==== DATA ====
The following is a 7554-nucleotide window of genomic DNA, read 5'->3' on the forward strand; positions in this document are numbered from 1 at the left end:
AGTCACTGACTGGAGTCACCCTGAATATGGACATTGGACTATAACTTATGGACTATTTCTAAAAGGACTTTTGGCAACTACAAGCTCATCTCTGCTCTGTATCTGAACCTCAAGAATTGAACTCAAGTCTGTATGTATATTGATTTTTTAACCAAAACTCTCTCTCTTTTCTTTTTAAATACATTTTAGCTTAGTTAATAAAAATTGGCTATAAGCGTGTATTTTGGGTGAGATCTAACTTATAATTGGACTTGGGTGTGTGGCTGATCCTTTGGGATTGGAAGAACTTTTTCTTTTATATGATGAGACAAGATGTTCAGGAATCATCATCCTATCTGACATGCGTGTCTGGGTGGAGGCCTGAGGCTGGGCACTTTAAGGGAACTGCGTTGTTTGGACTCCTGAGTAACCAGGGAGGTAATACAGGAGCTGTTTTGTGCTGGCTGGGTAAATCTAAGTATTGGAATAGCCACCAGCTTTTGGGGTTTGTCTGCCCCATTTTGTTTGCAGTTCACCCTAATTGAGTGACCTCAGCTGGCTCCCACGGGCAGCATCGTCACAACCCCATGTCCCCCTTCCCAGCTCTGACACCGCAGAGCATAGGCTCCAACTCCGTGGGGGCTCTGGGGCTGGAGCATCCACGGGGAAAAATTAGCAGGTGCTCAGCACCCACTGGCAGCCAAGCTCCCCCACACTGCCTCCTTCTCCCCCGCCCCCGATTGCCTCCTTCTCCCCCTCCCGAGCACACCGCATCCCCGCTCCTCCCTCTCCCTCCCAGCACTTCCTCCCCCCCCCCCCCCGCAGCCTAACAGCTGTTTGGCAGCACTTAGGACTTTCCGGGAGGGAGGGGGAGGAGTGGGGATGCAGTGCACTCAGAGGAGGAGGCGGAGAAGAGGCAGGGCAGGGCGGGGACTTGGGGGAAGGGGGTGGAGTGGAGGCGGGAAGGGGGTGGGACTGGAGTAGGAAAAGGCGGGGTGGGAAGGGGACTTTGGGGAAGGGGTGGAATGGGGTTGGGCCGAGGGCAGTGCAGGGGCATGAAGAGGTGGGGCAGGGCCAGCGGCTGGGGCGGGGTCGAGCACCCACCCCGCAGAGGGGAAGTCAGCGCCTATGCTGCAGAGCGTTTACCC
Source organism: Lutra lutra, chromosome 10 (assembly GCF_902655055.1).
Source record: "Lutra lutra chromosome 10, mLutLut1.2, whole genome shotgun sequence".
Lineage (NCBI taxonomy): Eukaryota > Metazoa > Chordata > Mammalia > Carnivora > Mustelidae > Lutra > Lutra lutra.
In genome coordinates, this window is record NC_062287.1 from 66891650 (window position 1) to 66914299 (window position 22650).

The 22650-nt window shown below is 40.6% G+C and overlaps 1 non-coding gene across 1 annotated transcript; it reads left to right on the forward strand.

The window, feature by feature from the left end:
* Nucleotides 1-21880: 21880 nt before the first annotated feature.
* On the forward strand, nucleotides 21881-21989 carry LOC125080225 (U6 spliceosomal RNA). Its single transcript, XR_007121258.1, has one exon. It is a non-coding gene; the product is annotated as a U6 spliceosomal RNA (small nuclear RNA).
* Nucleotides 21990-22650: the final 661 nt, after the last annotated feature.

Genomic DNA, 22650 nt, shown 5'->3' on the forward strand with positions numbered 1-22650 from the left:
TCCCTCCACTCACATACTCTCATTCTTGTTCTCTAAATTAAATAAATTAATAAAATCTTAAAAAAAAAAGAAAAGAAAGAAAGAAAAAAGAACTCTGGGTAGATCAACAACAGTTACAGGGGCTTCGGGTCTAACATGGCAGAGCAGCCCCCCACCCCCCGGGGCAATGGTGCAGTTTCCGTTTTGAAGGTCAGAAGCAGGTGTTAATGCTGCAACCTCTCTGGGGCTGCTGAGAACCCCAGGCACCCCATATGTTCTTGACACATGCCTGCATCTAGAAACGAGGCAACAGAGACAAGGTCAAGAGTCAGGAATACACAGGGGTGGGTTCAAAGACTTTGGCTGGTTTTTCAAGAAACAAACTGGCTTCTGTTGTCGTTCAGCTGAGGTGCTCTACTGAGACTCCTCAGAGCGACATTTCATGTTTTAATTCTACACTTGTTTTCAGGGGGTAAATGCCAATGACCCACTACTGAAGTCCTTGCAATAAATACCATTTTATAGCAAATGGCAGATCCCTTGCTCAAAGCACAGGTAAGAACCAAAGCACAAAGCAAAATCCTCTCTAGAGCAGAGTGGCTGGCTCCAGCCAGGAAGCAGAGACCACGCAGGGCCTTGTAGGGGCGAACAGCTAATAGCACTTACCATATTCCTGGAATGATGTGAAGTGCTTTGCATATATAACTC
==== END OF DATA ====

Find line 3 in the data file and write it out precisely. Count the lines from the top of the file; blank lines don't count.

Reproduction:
Source organism: Lutra lutra, chromosome 10 (assembly GCF_902655055.1).